LOUISVILLE — A large liquor retailer in Kentucky will resume purchases from some wineries in the state after people complained and a union threatened a boycott.
Roger Leasor, president of Liquor Barn, which has stores in Louisville and Lexington, said on Tuesday he planned to stop making purchases at a handful of wineries because they support wine sales at grocery stores. Leasor had said buying from those wineries would be like paying them to promote competition with Liquor Barn.
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Kentucky doesn't allow wine to be sold in food stores, but Food With Wine Coalition consultant Luke Schmidt said a bill to change that is in the works. A similar bill supported by grocers during the last legislative session died in committee.
Leasor and other package retailers oppose the change because they say it would hurt their sales.
After Leasor's announcement, United Food and Commercial Workers Local 227, a 19,000-member Kentucky grocery and food processing union, threatened a boycott of Liquor Barn unless the retailer agreed to resume buying certain Kentucky wines again.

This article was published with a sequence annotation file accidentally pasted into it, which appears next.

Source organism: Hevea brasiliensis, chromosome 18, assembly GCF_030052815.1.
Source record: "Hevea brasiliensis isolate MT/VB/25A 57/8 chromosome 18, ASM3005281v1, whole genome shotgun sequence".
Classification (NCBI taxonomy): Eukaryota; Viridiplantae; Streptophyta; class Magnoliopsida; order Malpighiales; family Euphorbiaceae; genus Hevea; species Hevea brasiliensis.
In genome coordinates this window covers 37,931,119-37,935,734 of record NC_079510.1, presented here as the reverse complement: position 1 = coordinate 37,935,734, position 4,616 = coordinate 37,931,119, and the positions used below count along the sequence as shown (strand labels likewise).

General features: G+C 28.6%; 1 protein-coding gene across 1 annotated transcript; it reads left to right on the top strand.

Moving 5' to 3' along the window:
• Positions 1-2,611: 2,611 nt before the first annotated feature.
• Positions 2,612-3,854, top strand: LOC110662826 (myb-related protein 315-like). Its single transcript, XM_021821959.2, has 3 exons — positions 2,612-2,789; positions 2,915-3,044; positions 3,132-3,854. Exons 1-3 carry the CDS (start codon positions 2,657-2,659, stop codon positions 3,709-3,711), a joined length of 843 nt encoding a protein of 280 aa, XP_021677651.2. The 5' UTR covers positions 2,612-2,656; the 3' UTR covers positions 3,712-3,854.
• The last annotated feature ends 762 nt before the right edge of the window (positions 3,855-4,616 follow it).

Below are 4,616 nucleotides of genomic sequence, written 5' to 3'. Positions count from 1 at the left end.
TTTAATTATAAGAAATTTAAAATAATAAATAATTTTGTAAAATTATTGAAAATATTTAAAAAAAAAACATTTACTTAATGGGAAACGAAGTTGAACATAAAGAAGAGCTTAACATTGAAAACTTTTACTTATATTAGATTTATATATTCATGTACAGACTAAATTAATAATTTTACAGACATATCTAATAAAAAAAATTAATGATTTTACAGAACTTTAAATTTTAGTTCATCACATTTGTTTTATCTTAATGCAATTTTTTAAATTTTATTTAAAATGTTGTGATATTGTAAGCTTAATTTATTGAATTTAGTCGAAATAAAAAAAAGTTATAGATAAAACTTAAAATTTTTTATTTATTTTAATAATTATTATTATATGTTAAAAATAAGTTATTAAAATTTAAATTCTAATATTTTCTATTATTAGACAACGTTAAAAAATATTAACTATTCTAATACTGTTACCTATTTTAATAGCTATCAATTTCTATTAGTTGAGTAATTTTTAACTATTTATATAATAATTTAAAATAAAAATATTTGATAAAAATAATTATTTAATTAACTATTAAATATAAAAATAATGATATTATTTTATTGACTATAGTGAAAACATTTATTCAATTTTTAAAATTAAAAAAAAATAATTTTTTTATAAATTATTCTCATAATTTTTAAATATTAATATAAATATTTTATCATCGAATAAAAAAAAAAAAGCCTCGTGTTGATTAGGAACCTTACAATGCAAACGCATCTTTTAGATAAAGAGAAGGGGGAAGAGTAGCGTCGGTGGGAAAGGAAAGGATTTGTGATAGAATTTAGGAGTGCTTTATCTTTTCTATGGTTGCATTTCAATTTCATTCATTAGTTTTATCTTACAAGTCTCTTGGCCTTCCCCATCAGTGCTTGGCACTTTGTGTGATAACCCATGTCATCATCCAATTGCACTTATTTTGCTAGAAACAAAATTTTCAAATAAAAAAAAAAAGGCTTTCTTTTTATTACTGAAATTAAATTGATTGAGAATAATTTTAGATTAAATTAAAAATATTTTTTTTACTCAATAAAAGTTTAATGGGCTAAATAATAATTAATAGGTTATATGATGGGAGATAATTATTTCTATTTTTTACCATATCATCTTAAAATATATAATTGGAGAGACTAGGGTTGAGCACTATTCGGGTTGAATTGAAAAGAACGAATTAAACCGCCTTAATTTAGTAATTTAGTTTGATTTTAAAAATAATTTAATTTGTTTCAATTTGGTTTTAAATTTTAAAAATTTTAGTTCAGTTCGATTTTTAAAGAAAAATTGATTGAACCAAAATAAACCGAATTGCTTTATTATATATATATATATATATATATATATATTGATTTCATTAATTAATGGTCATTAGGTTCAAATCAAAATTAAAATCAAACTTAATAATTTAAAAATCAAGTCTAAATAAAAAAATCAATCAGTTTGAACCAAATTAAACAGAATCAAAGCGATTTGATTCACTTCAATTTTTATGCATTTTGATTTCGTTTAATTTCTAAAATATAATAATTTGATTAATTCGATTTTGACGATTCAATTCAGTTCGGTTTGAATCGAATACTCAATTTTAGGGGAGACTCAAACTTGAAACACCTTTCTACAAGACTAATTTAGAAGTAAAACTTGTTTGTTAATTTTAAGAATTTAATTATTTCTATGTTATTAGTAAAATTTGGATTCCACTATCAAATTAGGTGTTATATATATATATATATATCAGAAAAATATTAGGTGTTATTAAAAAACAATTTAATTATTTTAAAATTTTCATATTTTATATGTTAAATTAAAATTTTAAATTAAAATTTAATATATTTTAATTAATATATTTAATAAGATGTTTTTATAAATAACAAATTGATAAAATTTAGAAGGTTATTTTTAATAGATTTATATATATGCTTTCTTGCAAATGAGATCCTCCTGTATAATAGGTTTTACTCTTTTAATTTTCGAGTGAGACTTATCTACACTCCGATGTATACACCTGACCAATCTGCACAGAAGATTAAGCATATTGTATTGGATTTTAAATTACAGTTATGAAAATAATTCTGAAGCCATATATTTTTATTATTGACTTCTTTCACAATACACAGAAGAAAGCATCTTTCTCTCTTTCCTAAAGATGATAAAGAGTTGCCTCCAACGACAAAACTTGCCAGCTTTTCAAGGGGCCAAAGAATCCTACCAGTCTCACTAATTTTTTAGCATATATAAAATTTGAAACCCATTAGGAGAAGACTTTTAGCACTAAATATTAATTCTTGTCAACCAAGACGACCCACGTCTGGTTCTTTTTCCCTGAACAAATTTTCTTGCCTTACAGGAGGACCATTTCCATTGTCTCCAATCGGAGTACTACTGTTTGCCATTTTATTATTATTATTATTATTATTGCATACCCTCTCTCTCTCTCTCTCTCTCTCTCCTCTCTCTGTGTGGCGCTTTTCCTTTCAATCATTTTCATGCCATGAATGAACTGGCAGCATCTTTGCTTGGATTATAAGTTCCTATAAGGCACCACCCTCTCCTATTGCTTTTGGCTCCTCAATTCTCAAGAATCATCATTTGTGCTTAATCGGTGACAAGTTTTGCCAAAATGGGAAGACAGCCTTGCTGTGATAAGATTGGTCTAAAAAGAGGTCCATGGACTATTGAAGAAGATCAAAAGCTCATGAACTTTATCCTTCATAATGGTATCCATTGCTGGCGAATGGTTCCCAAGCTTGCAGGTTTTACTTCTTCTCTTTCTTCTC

Leasor told The Courier-Journal on Thursday that he changed his mind after he got several responses about his announcement. He said the reversal resulted from internal discussions and said, "I'm not going to fight with my neighbors."
Leasor said his company has supported Kentucky growers' efforts for 15 years to build a wine industry.
"We want to live in wine country," he said. "We think it's a terrible shame that the grocers are using our little, tiny wine industry to further their legislative aims. And that's how we see it. I understand that other people see it differently."
Liquor Barn purchases products from more than a dozen wineries in the state.
Major grocery chains in the state, including Kroger Co., support the effort to legalize wine sales at grocery stores.
Schmidt said details are still being worked out, but the coalition hopes to introduce a bill early next year.
Curtis Sigretto, owner of Elk Creek Vineyards in Owen County, initially called Liquor Barn's decision to stop purchases disappointing, especially since Leasor is a member of the Kentucky Grape and Wine Council, which promotes the wine industry.
Springhill Winery owner Eddie O'Daniel said Leasor's reversal was "amazing."
He said that the Liquor Barn bought about 1,000 cases over the last five years. O'Daniel said he appreciates the Liquor Barn business but still wants to be able to sell his product in groceries.
"We have to expand our market in the food stores only because we need to grow our market for all the Kentucky farmers" growing grapes, O'Daniel said.